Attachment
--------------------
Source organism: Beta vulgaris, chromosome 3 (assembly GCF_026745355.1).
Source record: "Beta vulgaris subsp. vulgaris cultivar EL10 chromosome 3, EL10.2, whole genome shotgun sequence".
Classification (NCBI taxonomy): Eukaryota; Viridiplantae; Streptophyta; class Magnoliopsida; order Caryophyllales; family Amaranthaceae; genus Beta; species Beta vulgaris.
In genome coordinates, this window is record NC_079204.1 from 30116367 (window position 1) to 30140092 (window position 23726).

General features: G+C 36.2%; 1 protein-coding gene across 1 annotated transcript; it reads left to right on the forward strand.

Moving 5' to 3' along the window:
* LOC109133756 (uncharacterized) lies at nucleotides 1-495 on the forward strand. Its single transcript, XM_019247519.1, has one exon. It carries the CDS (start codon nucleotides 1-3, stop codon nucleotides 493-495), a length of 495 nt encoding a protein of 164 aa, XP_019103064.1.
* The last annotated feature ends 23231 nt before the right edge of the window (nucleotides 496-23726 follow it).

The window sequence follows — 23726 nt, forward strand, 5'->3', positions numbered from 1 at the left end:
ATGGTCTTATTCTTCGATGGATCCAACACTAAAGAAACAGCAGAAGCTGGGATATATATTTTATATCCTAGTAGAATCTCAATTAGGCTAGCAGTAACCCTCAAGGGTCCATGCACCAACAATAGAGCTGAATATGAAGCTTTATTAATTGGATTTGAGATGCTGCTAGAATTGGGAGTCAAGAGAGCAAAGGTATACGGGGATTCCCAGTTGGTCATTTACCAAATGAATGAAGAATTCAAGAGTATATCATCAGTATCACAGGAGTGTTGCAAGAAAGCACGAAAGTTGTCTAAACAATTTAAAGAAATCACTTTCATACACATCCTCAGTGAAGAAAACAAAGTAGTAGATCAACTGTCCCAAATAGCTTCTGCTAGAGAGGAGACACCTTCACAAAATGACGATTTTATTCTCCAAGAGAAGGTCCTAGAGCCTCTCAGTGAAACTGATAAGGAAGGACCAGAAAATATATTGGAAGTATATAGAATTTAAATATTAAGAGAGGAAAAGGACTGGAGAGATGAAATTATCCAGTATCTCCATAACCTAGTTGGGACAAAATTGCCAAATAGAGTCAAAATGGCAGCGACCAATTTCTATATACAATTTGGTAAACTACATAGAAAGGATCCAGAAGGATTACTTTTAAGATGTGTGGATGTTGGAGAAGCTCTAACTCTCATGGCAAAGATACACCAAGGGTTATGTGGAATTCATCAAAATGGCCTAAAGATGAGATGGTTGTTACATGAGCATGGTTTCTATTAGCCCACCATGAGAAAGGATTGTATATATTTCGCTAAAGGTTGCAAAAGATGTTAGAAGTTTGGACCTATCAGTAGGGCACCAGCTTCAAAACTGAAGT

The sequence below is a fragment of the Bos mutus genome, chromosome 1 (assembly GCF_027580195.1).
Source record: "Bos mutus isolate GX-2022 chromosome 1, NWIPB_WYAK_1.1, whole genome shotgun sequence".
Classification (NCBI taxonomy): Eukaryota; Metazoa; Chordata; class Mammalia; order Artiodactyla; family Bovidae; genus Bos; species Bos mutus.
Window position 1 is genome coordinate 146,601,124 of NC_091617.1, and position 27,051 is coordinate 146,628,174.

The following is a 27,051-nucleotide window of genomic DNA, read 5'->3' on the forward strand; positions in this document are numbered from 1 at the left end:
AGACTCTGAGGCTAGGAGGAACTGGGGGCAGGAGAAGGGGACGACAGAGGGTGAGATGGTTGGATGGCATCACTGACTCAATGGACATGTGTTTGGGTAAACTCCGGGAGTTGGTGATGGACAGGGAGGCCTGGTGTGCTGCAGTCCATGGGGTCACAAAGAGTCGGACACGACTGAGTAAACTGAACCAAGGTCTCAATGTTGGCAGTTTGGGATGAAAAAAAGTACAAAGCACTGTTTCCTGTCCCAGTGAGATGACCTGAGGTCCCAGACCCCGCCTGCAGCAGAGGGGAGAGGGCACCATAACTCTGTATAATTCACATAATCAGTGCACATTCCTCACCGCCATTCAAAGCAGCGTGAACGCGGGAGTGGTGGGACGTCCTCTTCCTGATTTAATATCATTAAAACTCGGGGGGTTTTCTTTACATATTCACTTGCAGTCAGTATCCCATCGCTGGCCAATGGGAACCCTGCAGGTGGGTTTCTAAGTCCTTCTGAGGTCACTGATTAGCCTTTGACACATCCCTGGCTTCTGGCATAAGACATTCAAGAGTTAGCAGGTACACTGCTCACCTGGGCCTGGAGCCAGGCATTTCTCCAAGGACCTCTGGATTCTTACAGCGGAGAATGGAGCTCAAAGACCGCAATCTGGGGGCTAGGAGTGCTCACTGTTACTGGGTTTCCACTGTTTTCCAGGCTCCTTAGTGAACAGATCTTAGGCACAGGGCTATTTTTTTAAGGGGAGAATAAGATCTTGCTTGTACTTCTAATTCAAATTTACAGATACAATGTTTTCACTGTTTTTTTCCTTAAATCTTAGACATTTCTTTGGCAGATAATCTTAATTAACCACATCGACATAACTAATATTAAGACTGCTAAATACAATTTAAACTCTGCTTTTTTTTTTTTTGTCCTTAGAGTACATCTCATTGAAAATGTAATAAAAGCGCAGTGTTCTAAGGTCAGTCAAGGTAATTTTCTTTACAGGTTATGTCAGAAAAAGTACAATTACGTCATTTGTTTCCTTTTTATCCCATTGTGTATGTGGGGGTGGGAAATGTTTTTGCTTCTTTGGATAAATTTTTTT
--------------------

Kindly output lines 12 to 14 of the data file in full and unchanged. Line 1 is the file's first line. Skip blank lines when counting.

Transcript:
Source record: "Bos mutus isolate GX-2022 chromosome 1, NWIPB_WYAK_1.1, whole genome shotgun sequence".
Classification (NCBI taxonomy): Eukaryota; Metazoa; Chordata; class Mammalia; order Artiodactyla; family Bovidae; genus Bos; species Bos mutus.
Window position 1 is genome coordinate 146,601,124 of NC_091617.1, and position 27,051 is coordinate 146,628,174.